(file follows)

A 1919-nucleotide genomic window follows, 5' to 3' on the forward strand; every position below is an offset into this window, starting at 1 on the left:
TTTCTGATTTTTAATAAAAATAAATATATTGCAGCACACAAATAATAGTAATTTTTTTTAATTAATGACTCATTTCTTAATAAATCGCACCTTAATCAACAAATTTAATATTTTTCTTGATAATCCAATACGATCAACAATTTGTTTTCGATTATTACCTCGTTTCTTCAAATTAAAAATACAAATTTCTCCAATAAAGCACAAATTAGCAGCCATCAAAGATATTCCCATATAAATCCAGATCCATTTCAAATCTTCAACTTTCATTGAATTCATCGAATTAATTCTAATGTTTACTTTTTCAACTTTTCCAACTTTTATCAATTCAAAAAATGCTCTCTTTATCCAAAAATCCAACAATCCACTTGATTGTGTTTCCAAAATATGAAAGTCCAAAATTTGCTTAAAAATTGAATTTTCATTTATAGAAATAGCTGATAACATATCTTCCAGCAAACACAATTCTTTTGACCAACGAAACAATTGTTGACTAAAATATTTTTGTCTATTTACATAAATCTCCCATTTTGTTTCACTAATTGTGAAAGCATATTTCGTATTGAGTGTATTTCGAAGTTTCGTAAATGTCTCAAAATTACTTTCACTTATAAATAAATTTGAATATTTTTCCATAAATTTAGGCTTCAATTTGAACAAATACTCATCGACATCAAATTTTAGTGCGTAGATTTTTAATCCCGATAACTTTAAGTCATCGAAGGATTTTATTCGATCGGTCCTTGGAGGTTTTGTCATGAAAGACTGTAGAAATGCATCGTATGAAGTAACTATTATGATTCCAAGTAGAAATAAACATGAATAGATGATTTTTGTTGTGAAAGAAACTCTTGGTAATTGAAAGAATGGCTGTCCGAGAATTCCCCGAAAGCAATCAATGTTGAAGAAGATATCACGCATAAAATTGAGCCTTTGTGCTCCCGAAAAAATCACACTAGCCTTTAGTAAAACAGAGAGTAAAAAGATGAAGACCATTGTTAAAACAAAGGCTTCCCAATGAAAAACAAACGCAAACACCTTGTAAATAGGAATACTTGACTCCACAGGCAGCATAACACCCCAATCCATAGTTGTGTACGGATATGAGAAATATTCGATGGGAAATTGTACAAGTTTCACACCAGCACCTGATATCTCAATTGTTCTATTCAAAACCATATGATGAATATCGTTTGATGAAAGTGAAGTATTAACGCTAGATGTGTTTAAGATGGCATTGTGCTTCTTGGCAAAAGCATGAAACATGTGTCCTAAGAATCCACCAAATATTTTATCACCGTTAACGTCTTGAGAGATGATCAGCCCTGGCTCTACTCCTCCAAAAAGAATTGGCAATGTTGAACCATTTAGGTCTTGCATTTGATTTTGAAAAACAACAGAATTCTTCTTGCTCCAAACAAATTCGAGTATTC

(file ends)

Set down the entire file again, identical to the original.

A 1919-nucleotide genomic window follows, 5' to 3' on the forward strand; every position below is an offset into this window, starting at 1 on the left:
TTTCTGATTTTTAATAAAAATAAATATATTGCAGCACACAAATAATAGTAATTTTTTTTAATTAATGACTCATTTCTTAATAAATCGCACCTTAATCAACAAATTTAATATTTTTCTTGATAATCCAATACGATCAACAATTTGTTTTCGATTATTACCTCGTTTCTTCAAATTAAAAATACAAATTTCTCCAATAAAGCACAAATTAGCAGCCATCAAAGATATTCCCATATAAATCCAGATCCATTTCAAATCTTCAACTTTCATTGAATTCATCGAATTAATTCTAATGTTTACTTTTTCAACTTTTCCAACTTTTATCAATTCAAAAAATGCTCTCTTTATCCAAAAATCCAACAATCCACTTGATTGTGTTTCCAAAATATGAAAGTCCAAAATTTGCTTAAAAATTGAATTTTCATTTATAGAAATAGCTGATAACATATCTTCCAGCAAACACAATTCTTTTGACCAACGAAACAATTGTTGACTAAAATATTTTTGTCTATTTACATAAATCTCCCATTTTGTTTCACTAATTGTGAAAGCATATTTCGTATTGAGTGTATTTCGAAGTTTCGTAAATGTCTCAAAATTACTTTCACTTATAAATAAATTTGAATATTTTTCCATAAATTTAGGCTTCAATTTGAACAAATACTCATCGACATCAAATTTTAGTGCGTAGATTTTTAATCCCGATAACTTTAAGTCATCGAAGGATTTTATTCGATCGGTCCTTGGAGGTTTTGTCATGAAAGACTGTAGAAATGCATCGTATGAAGTAACTATTATGATTCCAAGTAGAAATAAACATGAATAGATGATTTTTGTTGTGAAAGAAACTCTTGGTAATTGAAAGAATGGCTGTCCGAGAATTCCCCGAAAGCAATCAATGTTGAAGAAGATATCACGCATAAAATTGAGCCTTTGTGCTCCCGAAAAAATCACACTAGCCTTTAGTAAAACAGAGAGTAAAAAGATGAAGACCATTGTTAAAACAAAGGCTTCCCAATGAAAAACAAACGCAAACACCTTGTAAATAGGAATACTTGACTCCACAGGCAGCATAACACCCCAATCCATAGTTGTGTACGGATATGAGAAATATTCGATGGGAAATTGTACAAGTTTCACACCAGCACCTGATATCTCAATTGTTCTATTCAAAACCATATGATGAATATCGTTTGATGAAAGTGAAGTATTAACGCTAGATGTGTTTAAGATGGCATTGTGCTTCTTGGCAAAAGCATGAAACATGTGTCCTAAGAATCCACCAAATATTTTATCACCGTTAACGTCTTGAGAGATGATCAGCCCTGGCTCTACTCCTCCAAAAAGAATTGGCAATGTTGAACCATTTAGGTCTTGCATTTGATTTTGAAAAACAACAGAATTCTTCTTGCTCCAAACAAATTCGAGTATTC